As seductive as Krull and Hewitt's Lives of the Musicians, this compendium of brief biographies of literary luminaries is as much fun as a tete-a-tete with a gossipy friend. Krull knows exactly how to captivate her audience; she goes right for the juicy stuff, adding to historical fact the kind of chatty incidentals and amusing anecdotes that put flesh and blood on dry literary bones. Hans Christian Andersen, for example, ``was known to hug trees,'' and Edgar Allan Poe, at 27, married his 13-year-old cousin. Emily Dickinson and Mark Twain shared an eccentricity-they both dressed solely in white. Jane Austen ate chocolate for breakfast, and Jack London liked to pose outrageous challenges to his houseguests-swallowing live goldfish, perhaps, or pushing peanuts up their noses. These exuberant thumbnail sketches are ably matched by Hewitt's sophisticated caricatures, which will delight sharp-eyed readers with their many visual references to particulars and oddities about each of the subjects. A must-have for the reference shelf. Ages 8-12. (Sept.)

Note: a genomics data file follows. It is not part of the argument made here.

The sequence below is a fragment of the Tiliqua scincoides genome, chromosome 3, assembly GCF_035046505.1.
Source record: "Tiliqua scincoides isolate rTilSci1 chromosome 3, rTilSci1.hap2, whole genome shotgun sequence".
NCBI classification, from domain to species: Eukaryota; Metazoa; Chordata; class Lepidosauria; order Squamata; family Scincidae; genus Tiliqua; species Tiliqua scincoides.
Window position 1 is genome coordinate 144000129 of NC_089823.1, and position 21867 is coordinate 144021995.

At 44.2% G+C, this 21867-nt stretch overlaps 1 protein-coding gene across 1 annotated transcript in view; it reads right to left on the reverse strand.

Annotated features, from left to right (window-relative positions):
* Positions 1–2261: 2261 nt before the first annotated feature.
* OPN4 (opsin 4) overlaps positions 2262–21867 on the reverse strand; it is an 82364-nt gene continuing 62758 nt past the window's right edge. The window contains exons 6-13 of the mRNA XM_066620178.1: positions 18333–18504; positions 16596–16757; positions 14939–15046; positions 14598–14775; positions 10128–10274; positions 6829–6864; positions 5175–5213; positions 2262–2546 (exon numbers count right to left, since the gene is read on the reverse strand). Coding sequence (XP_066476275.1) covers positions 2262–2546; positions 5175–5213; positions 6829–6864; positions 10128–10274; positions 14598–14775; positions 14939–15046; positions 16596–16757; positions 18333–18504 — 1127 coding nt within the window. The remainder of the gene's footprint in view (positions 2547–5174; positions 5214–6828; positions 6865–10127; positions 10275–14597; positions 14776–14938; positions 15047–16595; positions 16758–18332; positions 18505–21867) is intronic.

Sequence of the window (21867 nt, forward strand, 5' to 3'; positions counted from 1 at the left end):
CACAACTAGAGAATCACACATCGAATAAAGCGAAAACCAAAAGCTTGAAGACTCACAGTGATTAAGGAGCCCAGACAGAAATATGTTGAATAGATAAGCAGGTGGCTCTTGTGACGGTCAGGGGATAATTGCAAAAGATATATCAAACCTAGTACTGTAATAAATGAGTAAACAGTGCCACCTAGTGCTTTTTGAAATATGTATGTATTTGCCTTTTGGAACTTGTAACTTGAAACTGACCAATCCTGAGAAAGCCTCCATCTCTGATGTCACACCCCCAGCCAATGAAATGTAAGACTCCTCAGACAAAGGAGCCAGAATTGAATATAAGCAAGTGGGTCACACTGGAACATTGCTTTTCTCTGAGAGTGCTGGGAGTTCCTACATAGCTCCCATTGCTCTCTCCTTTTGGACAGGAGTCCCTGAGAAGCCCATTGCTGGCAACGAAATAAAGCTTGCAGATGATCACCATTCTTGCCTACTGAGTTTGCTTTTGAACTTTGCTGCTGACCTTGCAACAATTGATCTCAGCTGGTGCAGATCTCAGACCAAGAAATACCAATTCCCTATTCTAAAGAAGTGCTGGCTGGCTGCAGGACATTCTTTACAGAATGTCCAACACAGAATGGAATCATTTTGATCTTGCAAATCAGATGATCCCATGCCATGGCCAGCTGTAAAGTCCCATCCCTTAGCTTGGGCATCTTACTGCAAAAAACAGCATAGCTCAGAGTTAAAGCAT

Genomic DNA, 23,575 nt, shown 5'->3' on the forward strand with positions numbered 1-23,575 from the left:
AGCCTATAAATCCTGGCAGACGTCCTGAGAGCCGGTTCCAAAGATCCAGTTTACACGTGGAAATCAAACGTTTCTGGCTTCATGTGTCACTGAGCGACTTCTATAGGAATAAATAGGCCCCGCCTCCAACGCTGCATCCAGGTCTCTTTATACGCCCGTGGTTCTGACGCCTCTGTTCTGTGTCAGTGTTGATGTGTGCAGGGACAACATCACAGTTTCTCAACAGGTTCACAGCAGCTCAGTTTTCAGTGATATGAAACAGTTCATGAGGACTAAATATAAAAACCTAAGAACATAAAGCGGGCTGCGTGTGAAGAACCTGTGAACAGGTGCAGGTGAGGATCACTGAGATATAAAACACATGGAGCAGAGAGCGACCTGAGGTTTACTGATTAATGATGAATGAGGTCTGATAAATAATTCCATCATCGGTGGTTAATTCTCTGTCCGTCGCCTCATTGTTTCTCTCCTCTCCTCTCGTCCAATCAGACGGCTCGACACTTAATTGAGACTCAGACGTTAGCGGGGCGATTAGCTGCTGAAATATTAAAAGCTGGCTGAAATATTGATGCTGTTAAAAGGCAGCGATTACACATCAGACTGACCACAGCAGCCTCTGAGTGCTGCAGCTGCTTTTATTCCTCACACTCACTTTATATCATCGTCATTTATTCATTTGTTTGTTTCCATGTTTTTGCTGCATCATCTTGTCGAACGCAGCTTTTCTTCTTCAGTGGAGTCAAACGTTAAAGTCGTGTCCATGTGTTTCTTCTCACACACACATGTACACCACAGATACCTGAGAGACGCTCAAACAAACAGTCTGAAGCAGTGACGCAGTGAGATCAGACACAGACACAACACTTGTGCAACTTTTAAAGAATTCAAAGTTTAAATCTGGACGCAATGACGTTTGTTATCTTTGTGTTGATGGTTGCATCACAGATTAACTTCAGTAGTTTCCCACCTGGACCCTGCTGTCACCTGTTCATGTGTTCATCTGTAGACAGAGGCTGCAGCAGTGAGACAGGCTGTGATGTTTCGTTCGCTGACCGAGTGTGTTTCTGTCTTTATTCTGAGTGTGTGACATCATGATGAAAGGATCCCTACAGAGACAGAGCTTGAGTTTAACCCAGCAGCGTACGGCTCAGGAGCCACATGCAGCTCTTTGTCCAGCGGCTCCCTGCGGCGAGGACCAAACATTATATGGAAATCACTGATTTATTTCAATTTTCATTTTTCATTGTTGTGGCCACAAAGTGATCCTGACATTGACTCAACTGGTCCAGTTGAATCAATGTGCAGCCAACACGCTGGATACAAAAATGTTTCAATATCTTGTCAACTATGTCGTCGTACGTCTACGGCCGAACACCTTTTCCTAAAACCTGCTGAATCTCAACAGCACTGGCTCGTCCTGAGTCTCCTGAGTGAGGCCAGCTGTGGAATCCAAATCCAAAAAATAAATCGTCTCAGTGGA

Reviewed on: 09/26/1994 Release date: 09/01/1994 Genre: Children's
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